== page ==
Given that leaving a polluted environment is not often an option, Asquith recommends using topical skin care that helps combat the potential effects. “One ingredient to look for is Citystem, which is specially formulated to counteract pollution and fight against damage,” she says. “It prevents PM cellular intake, as well as the generation of intracellular radicals by PM and ozone. Citystem also helps activate natural antioxidant enzymes, recreate a healthy stratum corneum and block skin reactivity.” In addition, Asquith suggests Filmexel, which prevents the penetration and adhesion of exogenous substances—namely pollutants, irritants and allergens. “It can provide an instant lifting effect, smooth wrinkles and improve the skin’s biomechanical properties,” she adds.
Smoking and Vaping
Medical research has, of course, already proven that smoking is detrimental for your health, and that extends to the skin as well. “Smoking increases collagen breakdown, which causes wrinkles,” says Dr. Mullans. “It also slows wound healing and worsens conditions like eczema and psoriasis—not to mention that pursing your lips to smoke results in vertical lip lines.” Additionally, the Mayo Clinic reports that nicotine in cigarettes and vape pens narrows the blood vessels on the outermost layer of the skin, which limits blood flow and decreases a healthy supply of oxygen and nutrients.
Naturally, the best option for lessening skin damage caused by smoking and vaping is to quit or remove oneself from a smoky environment, but Dr. Mullans notes that there are a number of remedies that can reduce damage that has already occurred. “Taking a supplement with extra biotin in it can help keep the skin from losing elasticity; I like Vitafusion Gorgeous Hair, Skin & Nails. It won’t take the lines away completely, but it can help,” she says. “Additionally, laser resurfacing will improve skin tone, and Botox can be injected into the upper lip area to relax those vertical lines.” Dr. Mullans also recommends fillers like Juvéderm to regain lost volume, and skin care containing hyaluronic acid to increase hydration.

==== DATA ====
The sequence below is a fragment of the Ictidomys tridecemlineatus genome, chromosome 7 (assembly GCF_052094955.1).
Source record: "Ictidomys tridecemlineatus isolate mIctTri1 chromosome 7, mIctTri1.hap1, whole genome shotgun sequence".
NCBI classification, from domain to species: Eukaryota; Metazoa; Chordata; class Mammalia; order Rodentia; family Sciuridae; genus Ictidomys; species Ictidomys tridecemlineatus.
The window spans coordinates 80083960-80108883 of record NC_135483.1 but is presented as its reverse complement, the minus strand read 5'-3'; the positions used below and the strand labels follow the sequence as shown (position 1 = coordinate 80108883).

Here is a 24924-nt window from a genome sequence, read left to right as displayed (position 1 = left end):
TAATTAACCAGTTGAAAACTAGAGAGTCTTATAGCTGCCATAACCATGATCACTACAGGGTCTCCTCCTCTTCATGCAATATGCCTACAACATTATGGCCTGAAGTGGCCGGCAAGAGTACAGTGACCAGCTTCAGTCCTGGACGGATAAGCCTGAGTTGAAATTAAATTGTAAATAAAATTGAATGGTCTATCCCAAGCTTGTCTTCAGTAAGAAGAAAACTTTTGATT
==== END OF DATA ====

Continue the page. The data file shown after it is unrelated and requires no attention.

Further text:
More than 30 percent of American adults suffer from allergies, which do more than cause watery eyes and sneezing fits. In fact, says Alexandra Wagner, owner of Alexandra Wagner Skincare in Venice, California, “allergies can cause skin stress and sensitivities, as well as internal inflammation. When there are too many external substances affecting the body, it can act up with side effects such as rashes, gut irritability and weight gain,” she warns. The first step is a proper diagnosis from the client’s doctor; without knowing what’s triggering the reaction, treating the symptoms becomes a guessing game. “Suggest they get an allergy test to identify the issue, whether it’s dietary or environmental, so you can address their needs specifically,” says Wagner.
In the meantime, spa pros have options for calming reactive skin. “We address redness, for example, by using cryo sticks, and we suggest soothing home care to help reduce sensitivity, ease tightness and minimize visible inflammation,” says Accardo. “We also recommend that clients always wash their faces with cold water—never in the shower.” Interestingly, recent research from the Mayo Clinic and National Institutes of Health has demonstrated that massage can improve pulmonary function in children with asthma, which is often linked with allergies. So in that vein, facial or full body massage may help alleviate some allergy symptoms; it will certainly lower stress, which has also been shown to weaken the immune system. At any rate, you’ll be prepared for almost any client issue when you keep these tips top of mind.
—Allison Winn Scotch
This story first appeared in the November issue of DAYSPA Magazine. To receive the magazine, subscribe here.